Saturday, July 19, 2014

A Look at Kindle Unlimited

What is Kindle Unlimited?

Kindle Unlimited is an ebook subscription service presented by Amazon. This isn't a new idea. There are several other subscription services that have been available for a while now, and have quite a bit of funding behind them. This service is a bit different from the others. Let's take a look at some of the features of this service.
  • Price: $9.99
  • Selection: Over 600,000 books
  • Audiobooks: Several of the books available through this service are also available in audiobook format through Audible
  • Amount of books: Unlimited up to 10 at a time
  • App: Available through any device that supports the Kindle app
  • Free Trial: 30 day free trial

What makes this service different from the others available?

Not a whole lot to be honest. You can read my previous post exploring the other subscription services that are available here: Here's a list of the biggest differences between Kindle Unlimited and these other services:
  • The inclusion of audiobooks
  • A direct path for self published authors to make their books available to this service through KDP
  • The selection of books contains mostly self published works along with works from several smaller publishers
  • The selection of books does not currently contain any books from the big 5 publishers
  • The distribution of the Kindle app. It's available on just about every mobile device
  • The backing of the Amazon targeted marketing machine

What does it mean for readers?

A few of my friends signed up for this as soon as they got the email from Amazon, and instantly fell in love with it. They complained that some of the books on their "to read" list weren't available, but they moved on to pick up several other books that looked interesting to them. It didn't slow them down much. They didn't seem to know anything about the other subscription services that are available. Kudos to the power of Amazon's marketing. It also shows, in spite of the large amounts of funding, that the other subscription services haven't been successful in getting the word out.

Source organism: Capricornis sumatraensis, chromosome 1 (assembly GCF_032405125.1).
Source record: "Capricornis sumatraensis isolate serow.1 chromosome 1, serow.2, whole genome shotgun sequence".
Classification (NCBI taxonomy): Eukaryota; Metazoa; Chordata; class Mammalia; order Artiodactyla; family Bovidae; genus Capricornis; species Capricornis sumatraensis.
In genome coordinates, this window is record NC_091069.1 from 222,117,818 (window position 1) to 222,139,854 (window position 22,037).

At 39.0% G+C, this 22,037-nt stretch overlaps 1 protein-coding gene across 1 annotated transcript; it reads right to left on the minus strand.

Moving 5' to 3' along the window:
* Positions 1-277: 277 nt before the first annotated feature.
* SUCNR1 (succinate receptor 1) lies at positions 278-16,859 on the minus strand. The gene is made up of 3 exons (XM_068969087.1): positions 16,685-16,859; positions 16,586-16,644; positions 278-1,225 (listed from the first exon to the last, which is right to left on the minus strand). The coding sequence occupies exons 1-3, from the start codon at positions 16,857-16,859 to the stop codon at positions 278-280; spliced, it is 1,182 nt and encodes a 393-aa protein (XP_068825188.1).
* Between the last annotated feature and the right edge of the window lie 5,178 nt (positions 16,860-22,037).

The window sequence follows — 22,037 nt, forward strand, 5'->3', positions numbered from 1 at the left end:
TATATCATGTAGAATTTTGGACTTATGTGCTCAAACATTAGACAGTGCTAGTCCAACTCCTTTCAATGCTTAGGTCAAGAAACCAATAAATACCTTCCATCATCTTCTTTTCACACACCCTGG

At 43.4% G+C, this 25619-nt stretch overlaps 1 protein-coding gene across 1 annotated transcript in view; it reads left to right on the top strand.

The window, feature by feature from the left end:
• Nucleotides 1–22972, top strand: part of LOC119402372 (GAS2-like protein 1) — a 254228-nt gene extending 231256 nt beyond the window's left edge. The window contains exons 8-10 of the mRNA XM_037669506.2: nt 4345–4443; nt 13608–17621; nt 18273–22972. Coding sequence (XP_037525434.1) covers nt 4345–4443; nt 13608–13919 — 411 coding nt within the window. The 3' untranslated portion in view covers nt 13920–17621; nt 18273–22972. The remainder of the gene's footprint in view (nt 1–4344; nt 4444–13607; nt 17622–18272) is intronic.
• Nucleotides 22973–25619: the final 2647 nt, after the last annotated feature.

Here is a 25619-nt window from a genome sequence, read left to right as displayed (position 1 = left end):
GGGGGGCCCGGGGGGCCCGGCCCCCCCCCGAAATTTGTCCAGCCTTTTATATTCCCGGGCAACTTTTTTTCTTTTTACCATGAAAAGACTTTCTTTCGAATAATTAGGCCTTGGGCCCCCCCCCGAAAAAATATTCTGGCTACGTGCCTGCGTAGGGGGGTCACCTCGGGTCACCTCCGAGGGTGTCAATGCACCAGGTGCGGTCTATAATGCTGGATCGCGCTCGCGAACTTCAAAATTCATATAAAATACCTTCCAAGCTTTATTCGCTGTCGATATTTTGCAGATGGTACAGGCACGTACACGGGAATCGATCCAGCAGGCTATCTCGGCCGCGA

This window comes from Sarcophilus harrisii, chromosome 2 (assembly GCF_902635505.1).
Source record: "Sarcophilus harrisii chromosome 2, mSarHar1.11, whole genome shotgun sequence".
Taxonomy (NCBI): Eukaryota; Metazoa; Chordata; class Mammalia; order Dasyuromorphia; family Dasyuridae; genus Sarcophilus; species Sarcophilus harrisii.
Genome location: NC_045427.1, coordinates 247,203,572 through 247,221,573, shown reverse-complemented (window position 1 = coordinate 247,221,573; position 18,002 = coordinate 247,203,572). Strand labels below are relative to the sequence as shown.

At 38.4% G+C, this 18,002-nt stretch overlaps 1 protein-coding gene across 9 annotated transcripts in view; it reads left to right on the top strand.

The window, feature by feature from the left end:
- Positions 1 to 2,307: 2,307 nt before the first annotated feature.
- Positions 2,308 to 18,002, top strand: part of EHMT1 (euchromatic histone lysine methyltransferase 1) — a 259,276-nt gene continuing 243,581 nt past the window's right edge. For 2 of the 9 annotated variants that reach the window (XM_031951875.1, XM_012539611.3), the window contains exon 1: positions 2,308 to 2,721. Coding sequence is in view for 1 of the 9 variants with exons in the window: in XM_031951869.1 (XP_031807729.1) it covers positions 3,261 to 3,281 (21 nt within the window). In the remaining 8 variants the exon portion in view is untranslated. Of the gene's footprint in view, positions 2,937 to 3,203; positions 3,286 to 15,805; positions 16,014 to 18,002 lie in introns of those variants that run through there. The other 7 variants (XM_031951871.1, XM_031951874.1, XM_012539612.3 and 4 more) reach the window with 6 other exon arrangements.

Those who read tons of books are going to love this service. It won't matter that the selection doesn't include many A list titles from the biggest publishers. They will still purchase those books, but will likely miss out on many mid-list books they would have normally purchased otherwise. Instead they will most likely spend that time reading books published by smaller presses or via KDP that are available via Kindle Unlimited.

What does it mean for authors?

It's not clear what this service might mean for authors. Some authors are running around proclaiming that the sky is falling, but it doesn't seem like that is the case. Some others are looking at it as potentially another revenue stream which it most certainly is, but the real mystery is "how much?". It still isn't clear what the royalty payout will be for authors in this deal.

How this service effects visibility for authors is another matter. This gives authors another incentive to publish through KDP. It won't be worth it for authors who have an established following outside of Amazon. Those authors can still publish their shorter works (the ones with smaller revenue stream) through KDP to take advantage of the visibility that this service may provide. It may help other first time self published authors gain visibility that they would not otherwise have. Their book may still be a needle in a haystack, but it's a much smaller haystack.

One last thing

Today July 19, 2014 is the last day to sign up to be eligible for my $20 Amazon Giftcard giveaway. To enter you just need to sign up for my monthly newsletter.

Sign up for the newsletter here:
More information here:
If you're interested in Kindle Unlimited here's the link: